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A very special thank you to the Stear family for sharing this lovely document which shows the date when Sidney Arthur was demobbed from Ministry of Supply Experimental Establishment Anti-Aircraft Ynyslas (MOS EE AA Ynyslas).

His daughter, Colleen Stear, tells us that her father had worked in the paint shop at the Ford Motor Company at Dagenham before the war and continued to work there when production changed to munitions. He enlisted on 5 October 1940 and was sent to Royal Artillery HQ , No 1 Motor Machine Gun Brigade, Brighton, where he became a dispatch rider. He was posted to Ynyslas and his family moved with him in November 1943. Mrs Stear remembers starting at Borth National School.

In her own words:

'They were very happy days; to have our father living out of camp with us when off duty was a privilege as the previous years for us as with so many families had been a painful experience of separation. So my memories of Borth are quite strong and happy.

Of course we were to know nothing of the operations at the camp at Ynyslas but were aware of noisy exercises up yonder. We also had frequent contingents of heavy army lorries passing through Borth High Street. I also remember a train full of crying children arriving at Borth Railway Station, evacuees presumably hurried from the Midlands and all without parents. My father had been on reception duty at the station for that day; so too the mother of my friend who was a trained nurse. One little five year old girl billeted next door to us soon needed to be taken home by her father because she had fretted herself into illness.

Being in school was my passion, making friends and becoming a little Welsh girl for 2-3 years was very special. I still have two very good friends from those days...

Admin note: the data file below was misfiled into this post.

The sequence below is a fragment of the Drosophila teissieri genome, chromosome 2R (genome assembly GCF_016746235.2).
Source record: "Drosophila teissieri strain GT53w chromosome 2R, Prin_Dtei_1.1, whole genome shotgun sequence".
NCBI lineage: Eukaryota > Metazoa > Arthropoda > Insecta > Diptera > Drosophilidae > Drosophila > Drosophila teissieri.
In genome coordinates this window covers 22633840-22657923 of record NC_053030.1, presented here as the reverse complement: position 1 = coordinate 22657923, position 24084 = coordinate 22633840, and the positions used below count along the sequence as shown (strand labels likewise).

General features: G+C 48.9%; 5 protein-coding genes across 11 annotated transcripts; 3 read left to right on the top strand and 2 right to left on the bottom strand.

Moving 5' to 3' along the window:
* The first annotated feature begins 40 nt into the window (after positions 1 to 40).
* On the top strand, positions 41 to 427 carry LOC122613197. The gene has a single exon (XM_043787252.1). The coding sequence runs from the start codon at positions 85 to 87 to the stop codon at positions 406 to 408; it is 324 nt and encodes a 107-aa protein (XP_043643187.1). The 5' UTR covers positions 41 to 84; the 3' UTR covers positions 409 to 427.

The shops I remember so well. Mr Matthews' butchers and his green-grocery shop next door; his granddaughter was my friend and she recently told me that she had accompanied him when he took food supplies to the camp at Ynyslas; there was Galloway's book and toy shop where I coveted the toys through the window; I recalled Mrs Whiterod with her little grocery store, a haberdashery; then a friend who lived there.. and there...; there lived the old lady whose daily looked out to sea for her lost husband; Mr Budge's Garage; our cottage Y Gragen looking a little bit different now but mostly the same ....

THEN came the GREAT DAY in May 1945. Victory in Europe. Celebrated in the village with bunting across the High Street and all sorts of excitement including VERY LOUD noises from Ynyslas which frightened me. Booms across the bay were paraded like a huge firework display though with nothing colourful in those days... just noisy!

Then demobilization for the troops was put in place and I have his documents... with a conduct testimonial which is lovely to have.

Those closing days in Borth are etched in my mind; my daddy meeting me from school to see me home for the first time in civilian clothes. And the calendar on the wall marking that special day when we would return home to Cambridgeshire at the end of February 1946.'.

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